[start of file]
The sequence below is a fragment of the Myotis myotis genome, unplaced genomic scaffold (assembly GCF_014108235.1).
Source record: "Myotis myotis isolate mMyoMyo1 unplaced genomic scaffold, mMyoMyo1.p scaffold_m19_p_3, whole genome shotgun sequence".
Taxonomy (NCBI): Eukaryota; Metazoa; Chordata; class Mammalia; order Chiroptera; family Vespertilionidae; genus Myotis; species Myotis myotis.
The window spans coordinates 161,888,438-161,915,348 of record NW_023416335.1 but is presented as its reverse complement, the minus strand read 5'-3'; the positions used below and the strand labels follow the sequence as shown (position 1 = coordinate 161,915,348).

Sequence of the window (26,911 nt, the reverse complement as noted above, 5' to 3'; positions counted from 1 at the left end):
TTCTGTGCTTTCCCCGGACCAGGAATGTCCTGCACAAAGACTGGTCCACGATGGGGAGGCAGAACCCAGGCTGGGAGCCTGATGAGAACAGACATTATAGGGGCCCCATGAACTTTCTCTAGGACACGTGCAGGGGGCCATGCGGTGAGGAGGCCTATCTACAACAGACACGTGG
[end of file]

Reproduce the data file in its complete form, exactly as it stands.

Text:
The sequence below is a fragment of the Myotis myotis genome, unplaced genomic scaffold (assembly GCF_014108235.1).
Source record: "Myotis myotis isolate mMyoMyo1 unplaced genomic scaffold, mMyoMyo1.p scaffold_m19_p_3, whole genome shotgun sequence".
Taxonomy (NCBI): Eukaryota; Metazoa; Chordata; class Mammalia; order Chiroptera; family Vespertilionidae; genus Myotis; species Myotis myotis.
The window spans coordinates 161,888,438-161,915,348 of record NW_023416335.1 but is presented as its reverse complement, the minus strand read 5'-3'; the positions used below and the strand labels follow the sequence as shown (position 1 = coordinate 161,915,348).

Sequence of the window (26,911 nt, the reverse complement as noted above, 5' to 3'; positions counted from 1 at the left end):
TTCTGTGCTTTCCCCGGACCAGGAATGTCCTGCACAAAGACTGGTCCACGATGGGGAGGCAGAACCCAGGCTGGGAGCCTGATGAGAACAGACATTATAGGGGCCCCATGAACTTTCTCTAGGACACGTGCAGGGGGCCATGCGGTGAGGAGGCCTATCTACAACAGACACGTGG